I think this should already be taken care by Spring.
JBossSpringDeployer doesn't have anything to do with beans lifecycle, except from instantiating/destroying AppContext/BeanFactory.
The only reason I could think of is that you're using SpringBeanFactoryDeployer which only creates BeanFactory instance, not ApplicationContext instance.
AFAIK it's only AppContext impl that handles init/destroy, but I could be wrong.
But I don't think the destroy methods of the beans are invoked (added some log messages but they didn't show up in the log).
Which log level did you use?
Try throwing some exception just to make sure. :-)
I checked the mbean defined in the spring deployer and it is using SpringApplicationContextDeployer. Then I threw an exception inside one of the bean's destroy method and it showed up, so after all the destroy method is being called, just that I didn't set up my log correctly. Thanks for the pointers!
Then I noticed the deployed app is registered in JNDI, so I went further to deploy two spring apps (app1 and app2), where in app2 I refer to the app1's context using jndi, like this in app2's applicationContext.xml:
<bean id="app1Context" class="org.springframework.jndi.JndiObjectFactoryBean"> <property name="jndiName" value="app1"/> <property name="expectedType" value="org.springframework.context.support.AbstractApplicationContext"/> </bean>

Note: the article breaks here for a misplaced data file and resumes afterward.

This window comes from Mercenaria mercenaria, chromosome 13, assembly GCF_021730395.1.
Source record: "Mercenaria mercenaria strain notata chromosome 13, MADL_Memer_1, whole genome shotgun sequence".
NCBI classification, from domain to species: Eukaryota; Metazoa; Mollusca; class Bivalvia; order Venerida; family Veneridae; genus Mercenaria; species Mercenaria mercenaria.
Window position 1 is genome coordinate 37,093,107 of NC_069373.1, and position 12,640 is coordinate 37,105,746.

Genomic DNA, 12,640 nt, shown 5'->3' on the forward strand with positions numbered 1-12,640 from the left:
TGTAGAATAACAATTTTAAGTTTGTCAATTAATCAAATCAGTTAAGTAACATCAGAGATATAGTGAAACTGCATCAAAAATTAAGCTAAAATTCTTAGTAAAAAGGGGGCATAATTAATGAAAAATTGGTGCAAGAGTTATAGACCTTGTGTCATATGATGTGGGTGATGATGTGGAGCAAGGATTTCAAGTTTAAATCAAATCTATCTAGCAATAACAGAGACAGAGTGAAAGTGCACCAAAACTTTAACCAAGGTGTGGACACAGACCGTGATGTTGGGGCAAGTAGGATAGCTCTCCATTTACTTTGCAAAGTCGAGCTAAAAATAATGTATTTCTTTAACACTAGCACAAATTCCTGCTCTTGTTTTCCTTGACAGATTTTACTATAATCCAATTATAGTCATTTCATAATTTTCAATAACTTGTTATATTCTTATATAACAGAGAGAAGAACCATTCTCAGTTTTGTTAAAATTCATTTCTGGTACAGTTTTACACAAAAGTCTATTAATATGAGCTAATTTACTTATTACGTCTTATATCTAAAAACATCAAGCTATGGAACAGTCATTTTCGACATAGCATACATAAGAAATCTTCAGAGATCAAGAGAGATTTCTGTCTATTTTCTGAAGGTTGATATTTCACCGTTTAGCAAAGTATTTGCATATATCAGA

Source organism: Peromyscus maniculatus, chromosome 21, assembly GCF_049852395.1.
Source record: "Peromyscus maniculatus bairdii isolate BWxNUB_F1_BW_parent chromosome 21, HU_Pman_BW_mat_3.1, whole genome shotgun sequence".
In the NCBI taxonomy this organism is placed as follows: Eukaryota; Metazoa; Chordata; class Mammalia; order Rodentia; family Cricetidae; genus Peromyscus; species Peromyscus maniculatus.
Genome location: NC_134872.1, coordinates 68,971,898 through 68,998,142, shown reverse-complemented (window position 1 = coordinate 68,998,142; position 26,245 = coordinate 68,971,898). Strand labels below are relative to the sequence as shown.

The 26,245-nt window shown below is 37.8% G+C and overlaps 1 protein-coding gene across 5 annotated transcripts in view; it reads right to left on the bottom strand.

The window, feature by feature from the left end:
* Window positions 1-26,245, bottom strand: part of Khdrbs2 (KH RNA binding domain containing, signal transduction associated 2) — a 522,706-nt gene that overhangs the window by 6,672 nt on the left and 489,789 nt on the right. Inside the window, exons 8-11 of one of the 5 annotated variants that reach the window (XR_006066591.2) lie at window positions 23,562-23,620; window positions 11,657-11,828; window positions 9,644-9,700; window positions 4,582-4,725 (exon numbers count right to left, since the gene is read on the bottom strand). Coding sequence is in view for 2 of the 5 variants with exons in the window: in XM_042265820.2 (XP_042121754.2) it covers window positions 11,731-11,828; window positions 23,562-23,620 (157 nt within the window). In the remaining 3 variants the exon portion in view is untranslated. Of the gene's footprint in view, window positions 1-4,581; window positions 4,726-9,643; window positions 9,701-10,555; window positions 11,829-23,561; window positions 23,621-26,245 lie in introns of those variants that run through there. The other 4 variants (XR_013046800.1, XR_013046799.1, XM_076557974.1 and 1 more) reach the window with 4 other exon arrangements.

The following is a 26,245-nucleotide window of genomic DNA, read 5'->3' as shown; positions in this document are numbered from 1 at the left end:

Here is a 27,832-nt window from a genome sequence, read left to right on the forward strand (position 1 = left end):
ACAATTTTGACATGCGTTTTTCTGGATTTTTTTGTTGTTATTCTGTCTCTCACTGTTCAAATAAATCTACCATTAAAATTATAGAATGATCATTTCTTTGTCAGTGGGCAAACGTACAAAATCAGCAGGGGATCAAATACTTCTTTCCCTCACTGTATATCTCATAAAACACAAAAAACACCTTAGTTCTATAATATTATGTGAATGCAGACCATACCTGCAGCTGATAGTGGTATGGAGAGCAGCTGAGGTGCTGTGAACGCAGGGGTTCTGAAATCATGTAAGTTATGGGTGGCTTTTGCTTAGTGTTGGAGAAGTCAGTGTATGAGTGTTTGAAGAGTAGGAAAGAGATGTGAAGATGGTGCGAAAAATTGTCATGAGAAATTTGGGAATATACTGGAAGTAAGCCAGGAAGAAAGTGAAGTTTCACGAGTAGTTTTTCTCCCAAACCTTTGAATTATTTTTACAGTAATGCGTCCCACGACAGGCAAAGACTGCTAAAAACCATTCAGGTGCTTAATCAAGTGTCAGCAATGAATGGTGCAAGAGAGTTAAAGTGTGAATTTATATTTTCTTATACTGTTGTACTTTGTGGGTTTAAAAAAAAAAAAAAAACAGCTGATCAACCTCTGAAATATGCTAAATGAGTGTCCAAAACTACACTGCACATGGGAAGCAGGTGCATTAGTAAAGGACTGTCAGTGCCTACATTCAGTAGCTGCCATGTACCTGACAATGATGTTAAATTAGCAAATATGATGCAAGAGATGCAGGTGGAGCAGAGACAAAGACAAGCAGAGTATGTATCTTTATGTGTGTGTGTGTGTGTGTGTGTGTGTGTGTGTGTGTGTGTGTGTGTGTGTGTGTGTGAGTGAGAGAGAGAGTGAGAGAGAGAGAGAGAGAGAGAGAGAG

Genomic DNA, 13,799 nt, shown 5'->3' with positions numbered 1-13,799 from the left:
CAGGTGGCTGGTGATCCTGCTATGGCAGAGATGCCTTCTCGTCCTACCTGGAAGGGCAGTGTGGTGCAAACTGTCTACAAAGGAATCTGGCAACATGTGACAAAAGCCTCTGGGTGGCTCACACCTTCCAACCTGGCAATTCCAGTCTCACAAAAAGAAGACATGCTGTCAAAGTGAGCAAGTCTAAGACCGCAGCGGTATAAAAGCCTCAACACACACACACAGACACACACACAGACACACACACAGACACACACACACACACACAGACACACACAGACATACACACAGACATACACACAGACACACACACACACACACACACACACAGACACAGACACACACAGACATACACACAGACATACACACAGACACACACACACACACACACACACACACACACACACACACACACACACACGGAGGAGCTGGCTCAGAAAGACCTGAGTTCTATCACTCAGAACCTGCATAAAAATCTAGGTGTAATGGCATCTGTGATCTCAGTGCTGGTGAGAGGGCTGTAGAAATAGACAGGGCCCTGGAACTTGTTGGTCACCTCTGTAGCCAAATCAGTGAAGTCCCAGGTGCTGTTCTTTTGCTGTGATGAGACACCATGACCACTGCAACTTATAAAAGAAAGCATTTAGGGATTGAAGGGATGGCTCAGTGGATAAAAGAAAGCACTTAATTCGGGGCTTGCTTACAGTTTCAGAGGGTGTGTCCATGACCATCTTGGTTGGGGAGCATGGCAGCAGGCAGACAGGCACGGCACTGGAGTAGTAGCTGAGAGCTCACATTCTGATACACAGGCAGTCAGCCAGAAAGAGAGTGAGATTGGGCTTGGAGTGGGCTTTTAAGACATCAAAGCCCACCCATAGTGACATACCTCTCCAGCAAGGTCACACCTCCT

The issue is, when I shutdown jboss, I see the message "Failed to stop bean factory app2", and if I remove this bean, the app can be undeployed without failing. It also works if I make this bean prototype scope instead of a singleton. Is there a downside for making this a prototype bean?
Is there a downside for making this a prototype bean?
This is more of a Spring question, so you should really ask there.
But I think this is what happens here is that if a bean is prototype, Spring doesn't track it anymore, so nothing happens on shutdown - since it's out of Spring's scope.
What you should really use is, SpringDeployer's hierarchy notion:
Since we'd like to hot deploy many different Spring archives, each of them must be uniquely represented in our environment. For that purpose, JNDI will be used as a registry for these deployments. But where can we get our local JNDI name? By default, this JNDI name is obtained from the archive's file name: <name>.spring or <name>-spring.xml. But since it's also possible for each bean factory to have parent bean factory, there should be a way to define this parent's name too. This can be done in Spring's beans xml descriptor in description tag as shown in Listing 3.
We are parsing this description tag and looking for a regular expression pattern of 'BeanFactory=(<name>)' and 'ParentBeanFactory=(<name>)' so see Listing 4.
Every time a Spring component is undeployed, we get the corresponding Bean factory through the URL string key in our bean factory map. We remove the map entry, destroy the bean factory singletons, and unbind it from JNDI. When undeploying components be careful of the bean factory hierarchy; don't undeploy some other component's parent bean factory. When shutting down, JBossAS undeploys components in reverse order, which is the right behavior for our child-parent bean factory hierarchy.
And then you can access other context's bean directly.